Recovering after a Disaster: IRT helps a couple return home after devastating flooding in Louisiana

August 17, 2017

ABOVE: IRT’s volunteer construction team with Louisiana home owners Ken and Debbie in front of their home that was damaged by floods.

Last summer, the small town of Denham Springs, Louisiana outside Baton Rouge was one of the areas hardest hit by a devastating flood. The storm, which gained little news coverage across the country, dropped up to 27 inches of rain in a 24-hour period and the swollen Amite River flooded an area 17 miles by 52 miles wide. The storm was considered a one in one-thousand year event. Most families in the area did not have flood insurance because they thought they were far outside the flood plain. However, about 80-90% of all homes and businesses in Denham Springs had flood damage. Many families experienced major financial hardships as a result of the storm and are still trying to recover and get back into their homes over a year later.

One of these families was Ken and Debbie. A retired couple in their 60s, Ken and Debbie were living a quiet life in Ken’s childhood home he had recently inherited. They got by on a limited, fixed income from retirement and social security benefits. Before the flood, they were enjoying their peaceful lifestyle and their large family. They have four children and nine grandchildren that were keeping them very busy! However, they both struggled with health issues - Ken suffered from an autoimmune syndrome and Debbie had severe back problems. Both of their conditions greatly reduced their mobility. Like most families in their area, they did not have flood insurance.

When it started to rain that fateful day in August, 2016, Debbie and Ken were not concerned. But, their worry started to grow as they watched with horror from their living room as the water slowly began to creep towards their house, engulfing Debbie’s car in the front yard.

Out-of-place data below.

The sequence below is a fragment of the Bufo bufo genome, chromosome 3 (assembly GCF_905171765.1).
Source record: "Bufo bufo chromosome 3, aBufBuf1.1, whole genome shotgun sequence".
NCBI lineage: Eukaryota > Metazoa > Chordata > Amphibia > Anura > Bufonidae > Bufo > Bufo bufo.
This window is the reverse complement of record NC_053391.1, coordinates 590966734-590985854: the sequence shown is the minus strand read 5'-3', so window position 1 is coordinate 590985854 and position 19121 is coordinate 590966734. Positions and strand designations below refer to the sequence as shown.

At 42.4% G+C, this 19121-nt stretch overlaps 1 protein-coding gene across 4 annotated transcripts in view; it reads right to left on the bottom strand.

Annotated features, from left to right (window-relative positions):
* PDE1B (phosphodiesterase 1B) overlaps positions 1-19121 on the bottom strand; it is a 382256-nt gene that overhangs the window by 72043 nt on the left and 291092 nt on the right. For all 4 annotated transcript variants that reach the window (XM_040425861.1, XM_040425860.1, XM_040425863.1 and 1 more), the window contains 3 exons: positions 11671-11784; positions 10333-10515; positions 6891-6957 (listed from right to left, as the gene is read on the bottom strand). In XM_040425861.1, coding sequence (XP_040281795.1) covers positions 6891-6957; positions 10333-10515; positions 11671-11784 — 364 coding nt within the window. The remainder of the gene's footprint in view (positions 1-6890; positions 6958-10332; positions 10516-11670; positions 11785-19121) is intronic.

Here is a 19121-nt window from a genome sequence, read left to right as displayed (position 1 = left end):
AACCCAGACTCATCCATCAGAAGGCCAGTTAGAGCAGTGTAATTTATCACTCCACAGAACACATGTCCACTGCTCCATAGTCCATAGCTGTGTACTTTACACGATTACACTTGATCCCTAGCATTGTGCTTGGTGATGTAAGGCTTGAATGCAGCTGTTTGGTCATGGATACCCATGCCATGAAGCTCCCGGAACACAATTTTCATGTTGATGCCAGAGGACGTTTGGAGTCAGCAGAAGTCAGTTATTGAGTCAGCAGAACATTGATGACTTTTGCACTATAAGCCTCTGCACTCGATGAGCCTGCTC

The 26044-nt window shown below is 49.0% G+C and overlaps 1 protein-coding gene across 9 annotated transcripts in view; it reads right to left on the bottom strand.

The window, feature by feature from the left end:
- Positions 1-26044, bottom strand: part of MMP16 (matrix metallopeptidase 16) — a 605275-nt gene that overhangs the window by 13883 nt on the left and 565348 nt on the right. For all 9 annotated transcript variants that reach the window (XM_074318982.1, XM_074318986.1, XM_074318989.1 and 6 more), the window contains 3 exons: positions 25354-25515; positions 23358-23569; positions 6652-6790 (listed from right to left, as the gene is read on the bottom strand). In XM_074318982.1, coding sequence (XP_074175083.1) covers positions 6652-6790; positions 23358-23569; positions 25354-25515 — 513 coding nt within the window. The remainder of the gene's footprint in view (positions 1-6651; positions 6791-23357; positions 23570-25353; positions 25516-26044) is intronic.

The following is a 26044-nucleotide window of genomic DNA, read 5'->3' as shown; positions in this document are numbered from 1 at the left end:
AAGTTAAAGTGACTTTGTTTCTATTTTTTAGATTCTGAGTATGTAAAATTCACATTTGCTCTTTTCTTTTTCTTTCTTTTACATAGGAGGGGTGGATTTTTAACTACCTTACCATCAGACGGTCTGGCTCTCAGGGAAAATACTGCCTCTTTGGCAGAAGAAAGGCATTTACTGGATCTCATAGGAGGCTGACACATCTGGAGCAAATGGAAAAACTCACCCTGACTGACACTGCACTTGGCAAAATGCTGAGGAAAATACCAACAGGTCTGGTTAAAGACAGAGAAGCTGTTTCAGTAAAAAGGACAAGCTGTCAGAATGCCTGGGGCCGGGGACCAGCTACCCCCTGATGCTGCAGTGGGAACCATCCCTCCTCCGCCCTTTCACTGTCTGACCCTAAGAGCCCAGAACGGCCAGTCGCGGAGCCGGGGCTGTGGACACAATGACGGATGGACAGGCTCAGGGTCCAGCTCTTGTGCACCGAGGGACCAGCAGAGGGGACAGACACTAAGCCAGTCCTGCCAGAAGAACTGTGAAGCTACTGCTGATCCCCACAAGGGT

When they realized the water was going to flood their home, it was too late to evacuate on their own.  Fortunately, their son-in-law had a boat and came to their rescue just as the force of the water broke through the windows and entered the house.

Ken and Debbie’s house during the flooding.

When they returned home after the flood waters had receded, they discovered almost everything in their one-story house had been damaged. For the first few months after the flood, they lived with family and then in a small RV, but eventually decided to return to the house so that they could focus more on the clean-up and restoration.

Without insurance or the physical ability to do the work themselves, Ken and Debbie had to rely entirely on the kindness of others to repair their home.

This photo of the gutted bathroom reflects the damage to the interior of the rest of the home. 

IRT’s skilled construction team met Ken and Debbie almost a year after the flood when the interior of their house was still in disrepair. The team spent an entire week fixing their bedroom, bathroom, living room, and kitchen. The damage was so extensive that almost every room had to be gutted and rebuilt.   

Paul (left) and Steve (right), IRT volunteers, hard at work mid-week repairing Ken and Debbie’s home.
Chuck, Ken, and John worked all week repairing the bathroom. They called themselves “the three men in a tub”. We love to see our volunteers having fun while working hard!
Our dedicated team worked for a week in the hot and humid Louisiana summer climate solely on Ken and Debbie’s home. Despite the hard work, the team of eight enjoyed the opportunity to give something back to this “wonderful couple.”  IRT volunteer John Zawis said, “We were able to witness a major change in Ken and Debbie’s outlook. When we first arrived, they seemed sad and somewhat dejected from the long journey since last August, but when we left they were cheerful and elated to finally be on the path to normalcy. That’s what makes this all this worthwhile!”

We are thrilled Ken and Debbie are now able to enjoy their home just as it used to be. We wish them the best of luck with their health and their grandchildren!



No items found.
see all other
Disaster Response
projects >
< Back to all blog posts

Sign up to receive inspiring stories and learn how you can help.

Thank you! Your submission has been received!
Oops! Something went wrong while submitting the form